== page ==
A friend of mine discussed one of her clients with me, a Bosnian refugee who was a prisoner of war. The Serbs made him drive a truck across areas they thought were mined. His job was to be the so-called canary in the coal mine. If he got blown up then they would know where the mines were. Every day for months he had to drive the truck, with the constant expectation that he would be maimed or killed. He survived and immigrated to the United States. He now has a job in America, and you guessed it, he drives a truck every day! He wonders why he can’t sleep, has anxiety, and panic attacks. He struggles with depression and a sense of helplessness. But he can’t quit his job because he needs the money to support his family and he has no other transportable skill.

For most of us, these situations and our experiencing of them are situational. They happen, we survive, and then they are over, even though they may leave behind psychological residue and damage. However, some people live in environments where trauma is a daily experience. They can’t just endure it for a day or two, or a week or two, have it be over and have it be just a bad memory. They live it day in and day out for years. Their adaptive defenses must be more organized, sophisticated, and effective than the mere suppression, or refocusing skills. These defenses need to be systemic patterns which are endurable and highly organized. We call this DID, dissociative identity disorder. These people learn how to mentally split themselves into vertical compartments. We say vertical compartments because each compartment (or identity) has a history of its own. Their awareness of this history is usually relegated to a channel for this identity, though there are usually some super channels which crossover and are aware of several other channels, including their histories, memories, and issues. A horizontal compartment would be something that causes a memory break which looks like a complete break with the past. Amnesia would be a horizontal memory break. This might present as “I don’t know my name or where I live or what has happened in the past, I just know my memories started last week when I woke up on a park bench in New York City.”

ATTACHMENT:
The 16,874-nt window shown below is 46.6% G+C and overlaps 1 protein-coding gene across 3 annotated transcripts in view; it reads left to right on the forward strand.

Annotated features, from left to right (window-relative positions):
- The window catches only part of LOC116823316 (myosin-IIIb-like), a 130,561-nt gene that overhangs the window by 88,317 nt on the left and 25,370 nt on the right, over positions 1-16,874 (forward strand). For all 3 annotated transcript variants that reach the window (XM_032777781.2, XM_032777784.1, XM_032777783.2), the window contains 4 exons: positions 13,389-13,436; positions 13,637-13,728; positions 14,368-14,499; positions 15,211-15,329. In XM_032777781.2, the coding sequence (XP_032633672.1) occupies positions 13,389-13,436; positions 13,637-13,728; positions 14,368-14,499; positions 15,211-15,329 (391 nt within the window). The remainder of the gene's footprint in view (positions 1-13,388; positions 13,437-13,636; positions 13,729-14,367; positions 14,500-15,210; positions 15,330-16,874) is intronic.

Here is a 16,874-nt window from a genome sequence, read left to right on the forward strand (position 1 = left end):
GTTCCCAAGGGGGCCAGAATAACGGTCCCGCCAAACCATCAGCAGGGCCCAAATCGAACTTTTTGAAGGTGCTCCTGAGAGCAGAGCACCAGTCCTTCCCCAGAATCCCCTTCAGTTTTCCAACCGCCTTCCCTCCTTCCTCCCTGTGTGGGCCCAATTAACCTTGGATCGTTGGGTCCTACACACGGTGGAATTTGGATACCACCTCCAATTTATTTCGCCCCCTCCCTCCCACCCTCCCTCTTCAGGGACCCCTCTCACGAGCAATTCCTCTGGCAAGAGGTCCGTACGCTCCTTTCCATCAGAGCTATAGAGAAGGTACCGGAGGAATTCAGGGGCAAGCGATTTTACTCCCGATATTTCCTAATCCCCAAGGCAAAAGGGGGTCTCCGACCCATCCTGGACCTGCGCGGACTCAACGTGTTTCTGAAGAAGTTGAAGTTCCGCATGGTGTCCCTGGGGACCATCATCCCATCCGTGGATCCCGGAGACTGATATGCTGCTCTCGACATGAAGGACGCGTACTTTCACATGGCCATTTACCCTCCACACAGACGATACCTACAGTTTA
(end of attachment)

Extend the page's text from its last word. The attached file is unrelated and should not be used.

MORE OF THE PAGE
In this writing, I want to discuss the vertical channel. These are complex identities, with preferences, skills, memories, and relationships of their own, which may be kept secret from the other channels. Some signal tells these channels when they need to “go away” because they won’t be able to handle the stress of a given situation. So they just leave the conscious awareness. The body of the individual remains and a different channel becomes active. The different channel will be a new “person” who will be capable of dealing with the situation. Sometimes these channels are different ages, sometimes different sexes, and they all have different adaptive survival skills.
Helping these people therapeutically is one of the most challenging jobs in our profession. The therapist has to first accept the reality of what they are encountering. Then they have to remain calm (easier said than done) and have a respectful approach to embracing the reality of the client. Then they need to help them figure out how to survive with this incredibly complex set of survival skills. Questions to be discussed may include: How can I help you be “normal” and be in charge of your life if you think you are ten or twenty different people? What do these people have in common besides the use of your body and your legal identity? At the end of the day, what do you want? How do you want to live? How can we stop the traumatized past from dictating the rest of your life? How can you have relationships that work for you?
These are very real questions. I have worked with clients who suffered from these conditions and the work is very demanding. New therapists need to be taught about these disorders, and taught what is known about how to manage them in order to be helpful. These people are not sideshow freaks. They are real, hurting, damaged individuals who have suffered incredible trauma and survived. Let us honor their survival and their story. Let us learn how to work with them as professionals. I suspect that in the next decade, many therapists will find these individuals in their waiting rooms since the last decade has been so traumatic for so many people.